The price tag we’d have cared about, if this was real, which it wasn’t, was Jed York and the 49ers ransom for their superstar, even if somewhat disgruntled, head coach. The trade of note and perhaps the most relevance in this situation was the 2002 migration of Jon Gruden from Oakland to Tampa Bay, which cost the Bucs their first-round picks in 2002 and 2003, as well as $8 million in cash. Those picks ended up being two guys from Colorado, and the Raiders didn’t even keep the 2002 pick, which ended up being Daniel Graham to New England. The cash meant nothing to Tampa Bay fans, but the Super Bowl Gruden won them meant everything. It helped that Tony Dungy had that team Super Bowl-ready.

It’s hard to say what a trade like that would have cost the Browns, but I’m thinking it’s more in the ballpark of what the Rams took from Washington to fall from 2nd to 6th in 2012. In addition to the Redskins’ 1st round pick, which they again traded, the Rams received a 2nd round pick in 2012, and first-rounders in 2013 and 2014. It’s just a matter of asking the question, how desperate were the Browns for Harbaugh’s services, not to mention, would he go for it?

At a minimum, I believe it would have cost Jimmy Haslam his team’s first round picks, both this May and in 2015, and that’s already too much. The Browns still need a quarterback, and they still need someone to lead them on defense. You might be able to talk someone into Brian Hoyer being the former, but there’s no way I’m hearing arguments that Joe Haden or anyone on the roster could be the latter, assuming D’Qwell Jackson isn’t part of the future.

I also have to assume this was a Banner/Lombardi thing, if it has any chance of being true. Though, at this point, it looks like this rumor was born on the left coast. You won’t catch me buying into the perception of how toxic that regime may have been to potential candidates, but if Adam Gase and Todd Bowles weren’t interested in abandoning their incumbent coordinator roles for the Browns, it’s hard to buy into the fact that Harbaugh would leave Trent Baalke and the wildly successful organization in San Francisco.

 


Mike Pettine seems to be unaffected by all of this scuttlebutt, and maybe he’s being honest about that. Anything from Pettine before he coaches his first game is just noise, and we know he doesn’t like the noise, so we shouldn’t either.

One Jamaican’s Walk-Year

Somebody thought Ubaldo Jimenez was worth $50 million for four years of pitching at a level that no one can really predict. That’s the Ubaldo Jimenez that led the American League in losses in 2012, and the Ubaldo Jimenez that went 26-30 in two-plus seasons with the Tribe, after he was supposed to be the answer after a deadline deal in 2011. What does it say that the package the Tribe sent away to get him has been a giant pu-pu platter for Colorado, and Indians fans still hate that trade? More importantly, what does it say that Jimenez waited until August 9th of his walk-year to turn it on, and it paid off?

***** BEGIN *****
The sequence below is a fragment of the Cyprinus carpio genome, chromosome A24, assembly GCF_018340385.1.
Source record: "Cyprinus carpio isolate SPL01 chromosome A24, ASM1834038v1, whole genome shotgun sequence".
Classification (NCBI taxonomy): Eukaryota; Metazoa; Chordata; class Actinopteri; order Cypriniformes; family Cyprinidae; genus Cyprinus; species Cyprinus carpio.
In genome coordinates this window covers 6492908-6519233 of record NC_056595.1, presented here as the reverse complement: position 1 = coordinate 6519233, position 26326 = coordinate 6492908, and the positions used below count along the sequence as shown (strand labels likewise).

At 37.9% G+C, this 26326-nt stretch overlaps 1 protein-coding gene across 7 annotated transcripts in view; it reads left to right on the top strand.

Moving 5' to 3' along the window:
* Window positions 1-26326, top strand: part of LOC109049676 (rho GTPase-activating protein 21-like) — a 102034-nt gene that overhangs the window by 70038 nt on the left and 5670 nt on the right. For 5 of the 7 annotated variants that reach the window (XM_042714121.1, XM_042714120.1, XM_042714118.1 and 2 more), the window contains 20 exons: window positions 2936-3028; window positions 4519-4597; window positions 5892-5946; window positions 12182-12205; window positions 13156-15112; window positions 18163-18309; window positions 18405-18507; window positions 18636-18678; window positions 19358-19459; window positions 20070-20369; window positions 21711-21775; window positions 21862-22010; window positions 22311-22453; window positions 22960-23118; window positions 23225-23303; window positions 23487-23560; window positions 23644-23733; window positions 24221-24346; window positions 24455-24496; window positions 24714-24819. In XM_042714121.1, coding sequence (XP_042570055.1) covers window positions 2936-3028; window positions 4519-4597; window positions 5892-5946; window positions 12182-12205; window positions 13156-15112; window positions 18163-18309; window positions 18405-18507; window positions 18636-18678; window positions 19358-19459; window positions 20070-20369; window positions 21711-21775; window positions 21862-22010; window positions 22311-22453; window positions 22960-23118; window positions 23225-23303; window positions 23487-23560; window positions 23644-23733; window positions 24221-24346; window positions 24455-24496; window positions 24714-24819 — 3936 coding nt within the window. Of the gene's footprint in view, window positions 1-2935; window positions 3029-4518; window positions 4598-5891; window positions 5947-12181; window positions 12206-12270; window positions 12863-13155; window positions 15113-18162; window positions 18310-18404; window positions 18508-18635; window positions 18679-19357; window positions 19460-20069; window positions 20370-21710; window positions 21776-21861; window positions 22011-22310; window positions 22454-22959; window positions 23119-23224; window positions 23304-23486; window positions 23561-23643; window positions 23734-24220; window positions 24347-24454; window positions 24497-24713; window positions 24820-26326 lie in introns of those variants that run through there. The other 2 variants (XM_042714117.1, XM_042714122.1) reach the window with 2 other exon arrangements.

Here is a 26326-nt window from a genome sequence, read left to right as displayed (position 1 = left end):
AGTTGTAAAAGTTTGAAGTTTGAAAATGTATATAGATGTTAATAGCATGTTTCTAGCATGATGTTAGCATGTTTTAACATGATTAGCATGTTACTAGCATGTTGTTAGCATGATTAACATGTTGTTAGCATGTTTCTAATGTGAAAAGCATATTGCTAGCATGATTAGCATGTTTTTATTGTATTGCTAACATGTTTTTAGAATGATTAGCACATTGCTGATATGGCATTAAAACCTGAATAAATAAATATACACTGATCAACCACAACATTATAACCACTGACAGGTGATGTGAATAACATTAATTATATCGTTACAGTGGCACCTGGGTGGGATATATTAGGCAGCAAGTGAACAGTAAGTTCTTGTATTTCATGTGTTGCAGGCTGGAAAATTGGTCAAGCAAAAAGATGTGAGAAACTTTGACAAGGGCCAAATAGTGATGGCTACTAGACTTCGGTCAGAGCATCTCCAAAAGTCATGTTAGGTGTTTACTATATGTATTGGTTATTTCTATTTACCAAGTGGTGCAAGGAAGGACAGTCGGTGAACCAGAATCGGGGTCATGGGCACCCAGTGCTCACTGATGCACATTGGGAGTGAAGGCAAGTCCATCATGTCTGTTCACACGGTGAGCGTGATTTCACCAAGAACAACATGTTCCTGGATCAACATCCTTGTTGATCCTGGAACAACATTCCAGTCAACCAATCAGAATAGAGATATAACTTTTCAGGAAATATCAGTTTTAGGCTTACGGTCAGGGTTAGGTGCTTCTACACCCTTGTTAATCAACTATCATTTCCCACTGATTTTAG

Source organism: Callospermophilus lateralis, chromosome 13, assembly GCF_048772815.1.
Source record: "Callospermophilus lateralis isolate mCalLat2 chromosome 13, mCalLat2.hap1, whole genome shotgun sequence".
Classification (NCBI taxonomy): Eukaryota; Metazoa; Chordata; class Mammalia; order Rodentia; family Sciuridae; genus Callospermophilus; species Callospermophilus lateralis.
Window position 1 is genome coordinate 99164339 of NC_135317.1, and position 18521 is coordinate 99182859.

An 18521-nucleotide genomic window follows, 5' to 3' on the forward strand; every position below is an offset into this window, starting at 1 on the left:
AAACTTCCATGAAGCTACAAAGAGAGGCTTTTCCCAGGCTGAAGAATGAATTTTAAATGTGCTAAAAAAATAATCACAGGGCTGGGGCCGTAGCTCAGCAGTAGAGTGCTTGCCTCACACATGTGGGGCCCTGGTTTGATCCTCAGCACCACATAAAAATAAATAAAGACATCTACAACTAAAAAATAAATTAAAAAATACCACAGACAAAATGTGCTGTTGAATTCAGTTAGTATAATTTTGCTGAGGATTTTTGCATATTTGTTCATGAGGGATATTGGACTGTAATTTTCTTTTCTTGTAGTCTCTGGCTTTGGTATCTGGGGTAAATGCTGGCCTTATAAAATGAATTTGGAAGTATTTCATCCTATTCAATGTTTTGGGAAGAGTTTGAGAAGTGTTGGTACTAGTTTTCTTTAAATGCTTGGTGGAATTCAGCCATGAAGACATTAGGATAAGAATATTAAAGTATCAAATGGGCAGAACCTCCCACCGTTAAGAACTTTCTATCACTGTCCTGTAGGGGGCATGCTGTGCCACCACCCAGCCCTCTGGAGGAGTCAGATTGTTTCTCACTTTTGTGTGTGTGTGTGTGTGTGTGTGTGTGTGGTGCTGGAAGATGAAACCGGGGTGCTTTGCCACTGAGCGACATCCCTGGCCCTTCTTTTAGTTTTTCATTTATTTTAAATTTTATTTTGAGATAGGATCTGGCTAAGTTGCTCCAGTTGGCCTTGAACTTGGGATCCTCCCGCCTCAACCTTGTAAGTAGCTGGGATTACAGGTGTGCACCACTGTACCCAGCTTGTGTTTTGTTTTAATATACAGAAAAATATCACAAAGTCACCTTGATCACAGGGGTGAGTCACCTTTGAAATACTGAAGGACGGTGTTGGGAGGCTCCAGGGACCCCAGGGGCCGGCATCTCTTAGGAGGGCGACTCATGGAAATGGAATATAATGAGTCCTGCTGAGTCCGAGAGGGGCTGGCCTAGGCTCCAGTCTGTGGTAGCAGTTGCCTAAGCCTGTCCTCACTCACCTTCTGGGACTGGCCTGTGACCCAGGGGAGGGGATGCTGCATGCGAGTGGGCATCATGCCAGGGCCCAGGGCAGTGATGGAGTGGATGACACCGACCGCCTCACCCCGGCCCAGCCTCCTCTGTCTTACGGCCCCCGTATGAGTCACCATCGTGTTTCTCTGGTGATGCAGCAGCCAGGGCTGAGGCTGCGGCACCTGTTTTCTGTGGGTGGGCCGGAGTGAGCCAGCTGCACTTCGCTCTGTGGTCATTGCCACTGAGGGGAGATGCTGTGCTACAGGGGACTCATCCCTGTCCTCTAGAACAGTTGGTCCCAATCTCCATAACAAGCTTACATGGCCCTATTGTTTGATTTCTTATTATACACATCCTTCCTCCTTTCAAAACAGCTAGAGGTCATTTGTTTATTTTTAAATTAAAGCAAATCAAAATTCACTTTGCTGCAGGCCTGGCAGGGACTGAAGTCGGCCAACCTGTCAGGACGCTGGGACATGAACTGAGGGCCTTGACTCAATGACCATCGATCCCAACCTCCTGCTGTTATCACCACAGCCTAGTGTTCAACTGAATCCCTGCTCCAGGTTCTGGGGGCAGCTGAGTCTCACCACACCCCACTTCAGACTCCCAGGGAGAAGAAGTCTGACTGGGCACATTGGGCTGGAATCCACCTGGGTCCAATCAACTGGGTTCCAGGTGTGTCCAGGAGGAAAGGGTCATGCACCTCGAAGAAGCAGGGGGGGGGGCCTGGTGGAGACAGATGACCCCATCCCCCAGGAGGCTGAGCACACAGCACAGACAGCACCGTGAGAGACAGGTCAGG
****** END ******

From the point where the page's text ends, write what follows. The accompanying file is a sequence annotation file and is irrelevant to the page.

Now, this isn’t about Ubaldo Jimenez any more than it’s about CC Sabathia or Cliff Lee. They’re all gone, and there’s no point in dwelling on the past, but it should still piss us off. Sabathia was responsible for one of the two playoff berths of the last 12 years for the Tribe; the team stunk around him in 2008 and the reality of the team inability to reach his contract demands made trading him for something a no-brainer. The only thing to be upset with Cliff Lee about is turning it on a year late, missing out on important starts in 2007, only to have a majestic 2008 season, while the team around him stunk. Jimenez was 5-9 in 16 starts versus the Tigers, and that’s disappointing on the whole, even if he carried the Indians to the playoffs in the minutes before he could file for free agency.

It’s all water under the bridge at this point. Looking ahead, Justin Masterson is back, but don’t look for him to do the Tribe or Terry Francona any favors when it comes to hometown discounts. He signed a $9.8 million dollar deal to avoid arbitration this season, but free agency is inevitable for the Jamaican-born right-hander.  As Richard Clark at WFNY, among others, has pointed out, Masterson’s position with the MLBPA pretty much prohibits him from doing anything other than squeezing as many dollars into a potential contract as possible.

 


I might be swinging and missing with my attempts to keep the glass half-full here, but knowing Masterson is gone after the season means going all-in for 2014 or getting all the way out. If it’s a season like 2008, figure Masterson to be traded by the end of July. Though they finished 81-81, the Indians were 37-51, a solid 13 games out of first on July 7 when they traded Sabathia. The Tribe was 42-59 when they traded Lee to the Phillies, with a year and a half left on his contract; in both cases, the season was already lost, even if 2010 was somewhat of an unknown before Shapiro unloaded Lee and Victor Martinez, even though neither was expiring. At least the Martinez deal brought back Masterson.

I suppose the good news is that the team has a history of erring on the side of caution, when it comes to knowing when to hold ‘em and when to fold ‘em, given that the team has been a minimum of 15 games under .500 when they’ve moved their aces, going back to the Bartolo Colon trade in 2002. They were only 12 games under the break-even point in 1984 the day they gave the Cubs the 1984 National League Cy Young winner, but they were already 20 behind 1st place Detroit in an era without Wild Cards. In 2012, there was some speculation that a late-July loss to the Tigers would make them sellers at 49-50, but they won the series finale to go over .500 and there hasn’t been anything resembling a fire sale since.